Contemporary challenges related to walls, borders and encirclement, such as migration, integration and endemic historical conflicts, can only be understood properly from a long-term perspective. This book seeks to go beyond conventional definitions of the long durée by locating the social practice of walling and encirclement in the broadest context of human history, integrating insights from archaeology and anthropology. Such an approach, far from being simply academic, has crucial contemporary relevance, as its focus on origins helps to locate the essential dynamics of this practice, and provides a rare external position from which to view the phenomenon as a transformative exercise, with the area walled serving as an artificial womb or matrix. The modern world, with its ingrained ideas of borders, nation states and other entities, often makes it is very difficult to gain a critical distance and detachment to see beyond conventional perspectives. The unique approach of this book offers an antidote to this problem. Cases discussed in the book range from Palaeolithic caves, the ancient walls of Göbekli Tepe, Jericho and Babylon, to the foundation of Rome, the Chinese Empire, medieval Europe and the Berlin Wall. The book also looks at contemporary developments such as the Palestinian wall, Eastern and Southern European examples, Trump’s proposed Mexican wall, the use of Greece as a bulwark containing migration flows and the transformative experience of voluntary work in a Calcutta hospice. In doing so, the book offers a political anthropology of one of the most fundamental yet perennially problematic human practices: the constructing of walls. As such, it will appeal to scholars of sociology, anthropology and political theory.
"Few books alter the way you think. This is one of them. We tend to think of walls and boundaries as barriers, politically forced divisions or protective devices. After reading this book, you realize that walling is really an act of transformation. A dangerous, even perverted, kind of transformation, the consequences of which we all live with today, almost hopelessly. Almost."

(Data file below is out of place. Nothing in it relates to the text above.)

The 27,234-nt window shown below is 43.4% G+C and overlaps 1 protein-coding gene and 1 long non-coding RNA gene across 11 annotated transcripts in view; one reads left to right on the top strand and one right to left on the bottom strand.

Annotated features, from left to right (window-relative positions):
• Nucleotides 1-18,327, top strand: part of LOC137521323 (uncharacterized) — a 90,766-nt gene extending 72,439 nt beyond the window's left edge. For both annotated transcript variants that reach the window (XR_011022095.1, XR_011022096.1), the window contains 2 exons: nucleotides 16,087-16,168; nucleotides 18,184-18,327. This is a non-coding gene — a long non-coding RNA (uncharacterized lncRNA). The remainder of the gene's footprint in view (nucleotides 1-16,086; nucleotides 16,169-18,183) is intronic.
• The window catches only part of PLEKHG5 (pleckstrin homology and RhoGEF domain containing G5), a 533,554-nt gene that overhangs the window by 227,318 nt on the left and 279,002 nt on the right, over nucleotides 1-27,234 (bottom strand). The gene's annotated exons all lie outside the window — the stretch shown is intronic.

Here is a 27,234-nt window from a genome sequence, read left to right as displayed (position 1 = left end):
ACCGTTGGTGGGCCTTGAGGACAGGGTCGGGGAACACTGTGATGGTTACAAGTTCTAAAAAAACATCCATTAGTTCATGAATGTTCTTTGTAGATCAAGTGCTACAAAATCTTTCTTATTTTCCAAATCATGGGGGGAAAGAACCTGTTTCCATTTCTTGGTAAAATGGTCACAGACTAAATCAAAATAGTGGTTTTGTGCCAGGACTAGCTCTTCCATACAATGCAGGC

Bjørn Thomassen, Roskilde University, Denmark.
"The wall is both a constraint and a violent expansion, a paradox whose implications are explored in this sophisticated collection. Some leading scholars explore the political anthropology of boundaries, employing a rich vocabulary while extending our thinking beyond conventional categories, based on rich empirical research and a substantive critique of practices. This is an essential work that allows us to see beyond accustomed physical and conceptual frames."
Richard Sakwa, University of Kent, UK.
"With case studies ranging from the Neolithic to the present, from Göbekli Tepe to Arizona, this interdisciplinary book places current walling in historical perspective and teaches fundamental lessons about society, boundaries, liminality and the ultimate futility of walling. Learned, enlightening and readable, this book also contributes to basic social theory. Highly recommended."
Thomas Hylland Eriksen, University of Oslo, Norway.
"An important work on significant issues."
Paul M. Rabinow, University of California, Berkeley, USA.
"Timely, provocative and challenging, Walling, Boundaries and Liminality is essential reading for all those who seek to understand from a comparative, historical and contemporary perspective the social practice of walling and the stories, myths and passions that crystallise around it."